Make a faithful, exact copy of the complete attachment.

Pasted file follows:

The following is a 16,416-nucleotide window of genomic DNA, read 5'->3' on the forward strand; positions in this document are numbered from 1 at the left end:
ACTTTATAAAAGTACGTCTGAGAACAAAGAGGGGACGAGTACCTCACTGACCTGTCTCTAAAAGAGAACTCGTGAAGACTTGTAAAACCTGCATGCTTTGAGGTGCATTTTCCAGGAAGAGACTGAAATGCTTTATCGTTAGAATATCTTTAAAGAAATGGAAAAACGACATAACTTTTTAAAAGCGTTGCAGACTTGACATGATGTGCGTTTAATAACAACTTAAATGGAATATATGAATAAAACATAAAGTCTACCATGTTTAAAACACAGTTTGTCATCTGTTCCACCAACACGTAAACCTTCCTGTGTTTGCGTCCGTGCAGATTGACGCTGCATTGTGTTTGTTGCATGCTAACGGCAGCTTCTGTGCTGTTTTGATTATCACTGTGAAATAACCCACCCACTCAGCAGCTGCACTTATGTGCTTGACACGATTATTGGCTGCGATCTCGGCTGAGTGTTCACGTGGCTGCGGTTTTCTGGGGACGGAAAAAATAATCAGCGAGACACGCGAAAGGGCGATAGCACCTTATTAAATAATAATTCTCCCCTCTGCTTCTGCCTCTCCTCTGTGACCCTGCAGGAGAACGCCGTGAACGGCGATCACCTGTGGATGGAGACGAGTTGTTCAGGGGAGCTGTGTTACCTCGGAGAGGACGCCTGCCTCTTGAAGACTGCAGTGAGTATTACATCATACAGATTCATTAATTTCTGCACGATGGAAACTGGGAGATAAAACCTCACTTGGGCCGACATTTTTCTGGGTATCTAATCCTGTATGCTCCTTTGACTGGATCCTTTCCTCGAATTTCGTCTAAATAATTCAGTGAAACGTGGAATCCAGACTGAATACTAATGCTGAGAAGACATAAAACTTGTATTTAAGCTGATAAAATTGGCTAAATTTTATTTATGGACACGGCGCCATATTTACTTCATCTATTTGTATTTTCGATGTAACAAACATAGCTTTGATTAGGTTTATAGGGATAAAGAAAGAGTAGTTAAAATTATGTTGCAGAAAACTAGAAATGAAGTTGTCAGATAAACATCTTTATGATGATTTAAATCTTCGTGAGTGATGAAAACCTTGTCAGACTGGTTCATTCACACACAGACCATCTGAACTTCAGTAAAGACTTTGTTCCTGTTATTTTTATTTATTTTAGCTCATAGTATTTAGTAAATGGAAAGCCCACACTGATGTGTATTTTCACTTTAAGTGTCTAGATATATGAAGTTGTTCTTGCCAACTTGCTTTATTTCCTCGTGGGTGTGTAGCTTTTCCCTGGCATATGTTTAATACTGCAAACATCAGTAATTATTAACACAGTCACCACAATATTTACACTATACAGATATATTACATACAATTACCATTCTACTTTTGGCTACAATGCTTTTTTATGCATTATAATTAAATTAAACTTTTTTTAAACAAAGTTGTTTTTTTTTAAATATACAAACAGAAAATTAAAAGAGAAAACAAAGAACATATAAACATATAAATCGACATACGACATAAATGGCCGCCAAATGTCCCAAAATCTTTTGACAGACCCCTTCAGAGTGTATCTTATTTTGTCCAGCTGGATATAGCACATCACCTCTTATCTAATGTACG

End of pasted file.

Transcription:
The following is a 16,416-nucleotide window of genomic DNA, read 5'->3' on the forward strand; positions in this document are numbered from 1 at the left end:
ACTTTATAAAAGTACGTCTGAGAACAAAGAGGGGACGAGTACCTCACTGACCTGTCTCTAAAAGAGAACTCGTGAAGACTTGTAAAACCTGCATGCTTTGAGGTGCATTTTCCAGGAAGAGACTGAAATGCTTTATCGTTAGAATATCTTTAAAGAAATGGAAAAACGACATAACTTTTTAAAAGCGTTGCAGACTTGACATGATGTGCGTTTAATAACAACTTAAATGGAATATATGAATAAAACATAAAGTCTACCATGTTTAAAACACAGTTTGTCATCTGTTCCACCAACACGTAAACCTTCCTGTGTTTGCGTCCGTGCAGATTGACGCTGCATTGTGTTTGTTGCATGCTAACGGCAGCTTCTGTGCTGTTTTGATTATCACTGTGAAATAACCCACCCACTCAGCAGCTGCACTTATGTGCTTGACACGATTATTGGCTGCGATCTCGGCTGAGTGTTCACGTGGCTGCGGTTTTCTGGGGACGGAAAAAATAATCAGCGAGACACGCGAAAGGGCGATAGCACCTTATTAAATAATAATTCTCCCCTCTGCTTCTGCCTCTCCTCTGTGACCCTGCAGGAGAACGCCGTGAACGGCGATCACCTGTGGATGGAGACGAGTTGTTCAGGGGAGCTGTGTTACCTCGGAGAGGACGCCTGCCTCTTGAAGACTGCAGTGAGTATTACATCATACAGATTCATTAATTTCTGCACGATGGAAACTGGGAGATAAAACCTCACTTGGGCCGACATTTTTCTGGGTATCTAATCCTGTATGCTCCTTTGACTGGATCCTTTCCTCGAATTTCGTCTAAATAATTCAGTGAAACGTGGAATCCAGACTGAATACTAATGCTGAGAAGACATAAAACTTGTATTTAAGCTGATAAAATTGGCTAAATTTTATTTATGGACACGGCGCCATATTTACTTCATCTATTTGTATTTTCGATGTAACAAACATAGCTTTGATTAGGTTTATAGGGATAAAGAAAGAGTAGTTAAAATTATGTTGCAGAAAACTAGAAATGAAGTTGTCAGATAAACATCTTTATGATGATTTAAATCTTCGTGAGTGATGAAAACCTTGTCAGACTGGTTCATTCACACACAGACCATCTGAACTTCAGTAAAGACTTTGTTCCTGTTATTTTTATTTATTTTAGCTCATAGTATTTAGTAAATGGAAAGCCCACACTGATGTGTATTTTCACTTTAAGTGTCTAGATATATGAAGTTGTTCTTGCCAACTTGCTTTATTTCCTCGTGGGTGTGTAGCTTTTCCCTGGCATATGTTTAATACTGCAAACATCAGTAATTATTAACACAGTCACCACAATATTTACACTATACAGATATATTACATACAATTACCATTCTACTTTTGGCTACAATGCTTTTTTATGCATTATAATTAAATTAAACTTTTTTTAAACAAAGTTGTTTTTTTTTAAATATACAAACAGAAAATTAAAAGAGAAAACAAAGAACATATAAACATATAAATCGACATACGACATAAATGGCCGCCAAATGTCCCAAAATCTTTTGACAGACCCCTTCAGAGTGTATCTTATTTTGTCCAGCTGGATATAGCACATCACCTCTTATCTAATGTACG